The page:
Digital and Air Cargo: Seldom related to standards
by Alex Labonne
Why does digital matter?
At the risk of defining digital for a world that is already confused by the hype itself, one must understand why the digital evolution is occurring to begin with.
- There is more data available about many more things.
- Access to infrastructure and devices that consume and render data is more commoditised than ever thanks to the Cloud.
- People communicate more and more digitally through social networks.
These social networks are accessible through many means, but mobile is by far the medium of choice, centring on the individual.
Where does that leave the air cargo industry? What could all these digital angles bring or disrupt?
Cargo produces a lot of events and data. From airlines to consolidators, forwarders and handlers are all constantly creating events that are rarely surfaced or shared.
One could think that the lack of standards would be reason enough, but this cannot be true, as other industries are sharing data constantly with very little standards.
Beyond the obvious benefits to the e-commerce industry in terms of refined, more precise accounting and tracking, there are other more interesting aspects of the digital trend for the cargo industry.
Automation of the warehouse, with constant feedback on the best performing configuration from AI, traffic estimation and loss prevention, shipment repurposing, exceptional shipment handling and planning (e.g. disaster relief cargo), linking to external events (weather, conflicts, etc.), insurance claim handling, predictive maintenance, the list goes on and on, and for everyone along the logistic chain.
In terms of human interaction, the ability to surface data in the Cloud on commoditised and serverless applications opens the gate to inter-agent communications, fast and simpler contract exchanges (AWB, Manifests) between service suppliers and government agencies, with little infrastructure requirements
The future is looking extremely bright, and we haven’t even scratched the surface.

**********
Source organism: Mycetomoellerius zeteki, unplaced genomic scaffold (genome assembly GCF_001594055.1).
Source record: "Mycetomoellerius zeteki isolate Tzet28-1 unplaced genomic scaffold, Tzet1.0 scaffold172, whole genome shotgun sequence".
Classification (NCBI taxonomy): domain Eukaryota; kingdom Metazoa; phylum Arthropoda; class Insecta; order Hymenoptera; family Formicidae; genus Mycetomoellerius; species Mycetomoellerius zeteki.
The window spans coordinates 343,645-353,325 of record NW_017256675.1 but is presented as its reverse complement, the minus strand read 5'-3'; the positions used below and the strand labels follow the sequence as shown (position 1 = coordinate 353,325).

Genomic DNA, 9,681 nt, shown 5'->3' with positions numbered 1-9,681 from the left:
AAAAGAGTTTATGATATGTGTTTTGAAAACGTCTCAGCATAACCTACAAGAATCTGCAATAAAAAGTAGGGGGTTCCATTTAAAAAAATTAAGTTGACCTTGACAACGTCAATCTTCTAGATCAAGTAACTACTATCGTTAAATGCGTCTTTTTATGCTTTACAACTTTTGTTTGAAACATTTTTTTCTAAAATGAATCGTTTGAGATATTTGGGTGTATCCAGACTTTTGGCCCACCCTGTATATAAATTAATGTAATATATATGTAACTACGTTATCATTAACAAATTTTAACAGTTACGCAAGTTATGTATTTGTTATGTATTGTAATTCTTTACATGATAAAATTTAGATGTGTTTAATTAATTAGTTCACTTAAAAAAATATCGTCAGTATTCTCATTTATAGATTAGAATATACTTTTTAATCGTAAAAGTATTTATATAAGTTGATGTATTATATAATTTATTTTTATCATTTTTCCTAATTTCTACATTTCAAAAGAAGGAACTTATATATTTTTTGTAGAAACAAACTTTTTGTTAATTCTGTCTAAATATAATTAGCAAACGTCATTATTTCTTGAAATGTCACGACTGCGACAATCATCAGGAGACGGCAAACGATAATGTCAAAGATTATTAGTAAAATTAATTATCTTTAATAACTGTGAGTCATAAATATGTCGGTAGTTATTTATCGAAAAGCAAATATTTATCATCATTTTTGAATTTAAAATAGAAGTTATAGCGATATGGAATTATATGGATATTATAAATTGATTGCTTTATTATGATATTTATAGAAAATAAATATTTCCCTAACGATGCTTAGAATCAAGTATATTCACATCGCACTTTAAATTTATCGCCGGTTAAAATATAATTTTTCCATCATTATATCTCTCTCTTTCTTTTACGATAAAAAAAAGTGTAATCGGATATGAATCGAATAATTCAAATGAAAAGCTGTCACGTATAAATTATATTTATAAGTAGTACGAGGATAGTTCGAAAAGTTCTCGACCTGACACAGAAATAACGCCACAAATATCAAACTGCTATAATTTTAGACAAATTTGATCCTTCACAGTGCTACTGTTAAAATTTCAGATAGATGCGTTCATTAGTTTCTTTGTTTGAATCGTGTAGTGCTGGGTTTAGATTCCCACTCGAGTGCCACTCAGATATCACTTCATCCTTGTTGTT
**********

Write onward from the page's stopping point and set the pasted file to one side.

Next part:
What are the blockers?
Digital is happening fast primarily in the retail world, but health, energy and banking are also coming in hot. Giants, such as Amazon, are showing the world how it is done in the world of logistics, and air cargo is taking notes.
The costs are certainly a factor when it comes to digital transformation, but one of the biggest blockers is the move to the Cloud. There are still concerns about data regulations and security, sometimes unfounded, but deeply rooted in past beliefs than if one can see the database server from one’s desk, it is surely safer than out there in the ether.
The reticence is not unfounded and the new GDPR regulations certainly put the sting in data sharing. Add the hacking scandals currently all over the press into the mix and all this is enough to kick the adoption of digital transformation right into touch.
What is HLT doing about it?
The Hermes Logistics Technologies roadmap is angling for full digital transformation and towards a full Software as a Service (SaaS) platform running in the Cloud.
We believe that a platform that is open and well controlled with minimal friction in terms of infrastructure and setup is the way to help our customers fulfil their digital potential.
The ability for both ourselves and our customers to share data and events should trigger many more applications and feed AIs with what is needed for greater insights.
Over the coming weeks, we will talk about our digital roadmap, its technology components and how they could help air cargo operators and our customers.